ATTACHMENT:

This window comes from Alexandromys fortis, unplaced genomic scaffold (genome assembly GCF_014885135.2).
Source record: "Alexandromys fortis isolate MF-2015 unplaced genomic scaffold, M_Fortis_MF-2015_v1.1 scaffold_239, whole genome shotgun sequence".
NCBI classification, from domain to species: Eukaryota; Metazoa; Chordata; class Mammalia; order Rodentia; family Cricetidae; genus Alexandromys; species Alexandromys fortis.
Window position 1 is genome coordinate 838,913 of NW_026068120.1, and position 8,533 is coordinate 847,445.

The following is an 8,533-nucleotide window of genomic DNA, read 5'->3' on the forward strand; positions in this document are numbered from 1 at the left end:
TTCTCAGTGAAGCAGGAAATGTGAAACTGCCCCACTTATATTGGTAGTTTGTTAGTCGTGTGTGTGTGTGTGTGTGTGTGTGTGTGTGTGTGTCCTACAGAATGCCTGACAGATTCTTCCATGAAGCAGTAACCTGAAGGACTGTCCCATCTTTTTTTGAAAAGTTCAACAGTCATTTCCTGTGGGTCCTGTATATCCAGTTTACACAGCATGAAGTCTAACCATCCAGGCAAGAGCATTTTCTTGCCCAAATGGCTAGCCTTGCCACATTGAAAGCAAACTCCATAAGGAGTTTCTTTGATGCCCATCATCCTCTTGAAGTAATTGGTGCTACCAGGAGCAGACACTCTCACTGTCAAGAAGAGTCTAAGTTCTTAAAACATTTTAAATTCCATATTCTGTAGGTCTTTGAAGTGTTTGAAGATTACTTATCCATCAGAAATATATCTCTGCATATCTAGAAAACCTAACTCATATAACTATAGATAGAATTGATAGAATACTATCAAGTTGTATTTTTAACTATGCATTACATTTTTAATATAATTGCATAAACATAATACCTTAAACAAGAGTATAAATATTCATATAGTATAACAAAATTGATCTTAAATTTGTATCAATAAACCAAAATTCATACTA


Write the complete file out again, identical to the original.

This window comes from Alexandromys fortis, unplaced genomic scaffold (genome assembly GCF_014885135.2).
Source record: "Alexandromys fortis isolate MF-2015 unplaced genomic scaffold, M_Fortis_MF-2015_v1.1 scaffold_239, whole genome shotgun sequence".
NCBI classification, from domain to species: Eukaryota; Metazoa; Chordata; class Mammalia; order Rodentia; family Cricetidae; genus Alexandromys; species Alexandromys fortis.
Window position 1 is genome coordinate 838,913 of NW_026068120.1, and position 8,533 is coordinate 847,445.

The following is an 8,533-nucleotide window of genomic DNA, read 5'->3' on the forward strand; positions in this document are numbered from 1 at the left end:
TTCTCAGTGAAGCAGGAAATGTGAAACTGCCCCACTTATATTGGTAGTTTGTTAGTCGTGTGTGTGTGTGTGTGTGTGTGTGTGTGTGTGTGTCCTACAGAATGCCTGACAGATTCTTCCATGAAGCAGTAACCTGAAGGACTGTCCCATCTTTTTTTGAAAAGTTCAACAGTCATTTCCTGTGGGTCCTGTATATCCAGTTTACACAGCATGAAGTCTAACCATCCAGGCAAGAGCATTTTCTTGCCCAAATGGCTAGCCTTGCCACATTGAAAGCAAACTCCATAAGGAGTTTCTTTGATGCCCATCATCCTCTTGAAGTAATTGGTGCTACCAGGAGCAGACACTCTCACTGTCAAGAAGAGTCTAAGTTCTTAAAACATTTTAAATTCCATATTCTGTAGGTCTTTGAAGTGTTTGAAGATTACTTATCCATCAGAAATATATCTCTGCATATCTAGAAAACCTAACTCATATAACTATAGATAGAATTGATAGAATACTATCAAGTTGTATTTTTAACTATGCATTACATTTTTAATATAATTGCATAAACATAATACCTTAAACAAGAGTATAAATATTCATATAGTATAACAAAATTGATCTTAAATTTGTATCAATAAACCAAAATTCATACTA